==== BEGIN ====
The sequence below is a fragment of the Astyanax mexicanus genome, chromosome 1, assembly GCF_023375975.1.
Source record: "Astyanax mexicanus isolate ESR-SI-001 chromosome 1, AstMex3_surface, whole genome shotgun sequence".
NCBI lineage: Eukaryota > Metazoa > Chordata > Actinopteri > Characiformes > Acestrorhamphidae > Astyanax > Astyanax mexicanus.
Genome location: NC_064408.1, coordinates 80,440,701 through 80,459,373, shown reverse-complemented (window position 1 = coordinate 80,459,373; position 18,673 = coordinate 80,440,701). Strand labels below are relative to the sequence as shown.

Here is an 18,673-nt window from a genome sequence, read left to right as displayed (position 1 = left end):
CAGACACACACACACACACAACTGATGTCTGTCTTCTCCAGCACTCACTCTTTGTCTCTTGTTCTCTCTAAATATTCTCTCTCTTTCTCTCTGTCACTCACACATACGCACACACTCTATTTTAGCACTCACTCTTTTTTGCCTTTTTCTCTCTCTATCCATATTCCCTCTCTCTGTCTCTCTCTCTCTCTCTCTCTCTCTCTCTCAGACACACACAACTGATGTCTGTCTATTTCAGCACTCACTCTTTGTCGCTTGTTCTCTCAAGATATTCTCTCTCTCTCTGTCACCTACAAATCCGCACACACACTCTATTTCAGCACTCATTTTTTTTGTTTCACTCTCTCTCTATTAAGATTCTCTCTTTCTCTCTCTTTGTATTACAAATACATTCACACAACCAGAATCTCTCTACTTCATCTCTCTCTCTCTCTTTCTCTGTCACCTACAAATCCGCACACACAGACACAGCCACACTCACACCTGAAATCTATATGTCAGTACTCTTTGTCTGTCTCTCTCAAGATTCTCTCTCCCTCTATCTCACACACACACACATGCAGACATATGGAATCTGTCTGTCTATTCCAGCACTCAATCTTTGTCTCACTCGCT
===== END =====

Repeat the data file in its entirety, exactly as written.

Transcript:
The sequence below is a fragment of the Astyanax mexicanus genome, chromosome 1, assembly GCF_023375975.1.
Source record: "Astyanax mexicanus isolate ESR-SI-001 chromosome 1, AstMex3_surface, whole genome shotgun sequence".
NCBI lineage: Eukaryota > Metazoa > Chordata > Actinopteri > Characiformes > Acestrorhamphidae > Astyanax > Astyanax mexicanus.
Genome location: NC_064408.1, coordinates 80,440,701 through 80,459,373, shown reverse-complemented (window position 1 = coordinate 80,459,373; position 18,673 = coordinate 80,440,701). Strand labels below are relative to the sequence as shown.

Here is an 18,673-nt window from a genome sequence, read left to right as displayed (position 1 = left end):
CAGACACACACACACACACAACTGATGTCTGTCTTCTCCAGCACTCACTCTTTGTCTCTTGTTCTCTCTAAATATTCTCTCTCTTTCTCTCTGTCACTCACACATACGCACACACTCTATTTTAGCACTCACTCTTTTTTGCCTTTTTCTCTCTCTATCCATATTCCCTCTCTCTGTCTCTCTCTCTCTCTCTCTCTCTCTCTCTCAGACACACACAACTGATGTCTGTCTATTTCAGCACTCACTCTTTGTCGCTTGTTCTCTCAAGATATTCTCTCTCTCTCTGTCACCTACAAATCCGCACACACACTCTATTTCAGCACTCATTTTTTTTGTTTCACTCTCTCTCTATTAAGATTCTCTCTTTCTCTCTCTTTGTATTACAAATACATTCACACAACCAGAATCTCTCTACTTCATCTCTCTCTCTCTCTTTCTCTGTCACCTACAAATCCGCACACACAGACACAGCCACACTCACACCTGAAATCTATATGTCAGTACTCTTTGTCTGTCTCTCTCAAGATTCTCTCTCCCTCTATCTCACACACACACACATGCAGACATATGGAATCTGTCTGTCTATTCCAGCACTCAATCTTTGTCTCACTCGCT